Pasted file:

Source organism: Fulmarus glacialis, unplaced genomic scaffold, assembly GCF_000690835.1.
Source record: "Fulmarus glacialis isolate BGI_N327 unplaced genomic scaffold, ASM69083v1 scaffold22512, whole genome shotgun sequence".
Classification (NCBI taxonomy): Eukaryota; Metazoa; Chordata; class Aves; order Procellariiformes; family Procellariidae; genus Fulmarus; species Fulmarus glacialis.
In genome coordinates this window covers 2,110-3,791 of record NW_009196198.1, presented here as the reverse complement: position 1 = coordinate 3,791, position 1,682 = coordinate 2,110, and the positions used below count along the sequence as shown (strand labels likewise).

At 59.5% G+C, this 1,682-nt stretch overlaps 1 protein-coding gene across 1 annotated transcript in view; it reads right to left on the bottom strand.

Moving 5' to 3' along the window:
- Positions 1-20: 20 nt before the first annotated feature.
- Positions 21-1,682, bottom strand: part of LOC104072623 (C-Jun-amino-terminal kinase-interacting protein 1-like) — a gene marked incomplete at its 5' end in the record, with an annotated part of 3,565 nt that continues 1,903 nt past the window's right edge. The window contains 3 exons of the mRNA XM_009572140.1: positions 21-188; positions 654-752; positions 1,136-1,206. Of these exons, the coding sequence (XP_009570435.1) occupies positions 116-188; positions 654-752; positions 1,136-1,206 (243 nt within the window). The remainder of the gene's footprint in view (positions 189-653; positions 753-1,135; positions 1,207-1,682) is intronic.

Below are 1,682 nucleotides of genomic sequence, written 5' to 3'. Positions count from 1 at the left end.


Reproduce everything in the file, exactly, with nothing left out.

Source organism: Fulmarus glacialis, unplaced genomic scaffold, assembly GCF_000690835.1.
Source record: "Fulmarus glacialis isolate BGI_N327 unplaced genomic scaffold, ASM69083v1 scaffold22512, whole genome shotgun sequence".
Classification (NCBI taxonomy): Eukaryota; Metazoa; Chordata; class Aves; order Procellariiformes; family Procellariidae; genus Fulmarus; species Fulmarus glacialis.
In genome coordinates this window covers 2,110-3,791 of record NW_009196198.1, presented here as the reverse complement: position 1 = coordinate 3,791, position 1,682 = coordinate 2,110, and the positions used below count along the sequence as shown (strand labels likewise).

At 59.5% G+C, this 1,682-nt stretch overlaps 1 protein-coding gene across 1 annotated transcript in view; it reads right to left on the bottom strand.

Moving 5' to 3' along the window:
- Positions 1-20: 20 nt before the first annotated feature.
- Positions 21-1,682, bottom strand: part of LOC104072623 (C-Jun-amino-terminal kinase-interacting protein 1-like) — a gene marked incomplete at its 5' end in the record, with an annotated part of 3,565 nt that continues 1,903 nt past the window's right edge. The window contains 3 exons of the mRNA XM_009572140.1: positions 21-188; positions 654-752; positions 1,136-1,206. Of these exons, the coding sequence (XP_009570435.1) occupies positions 116-188; positions 654-752; positions 1,136-1,206 (243 nt within the window). The remainder of the gene's footprint in view (positions 189-653; positions 753-1,135; positions 1,207-1,682) is intronic.

Below are 1,682 nucleotides of genomic sequence, written 5' to 3'. Positions count from 1 at the left end.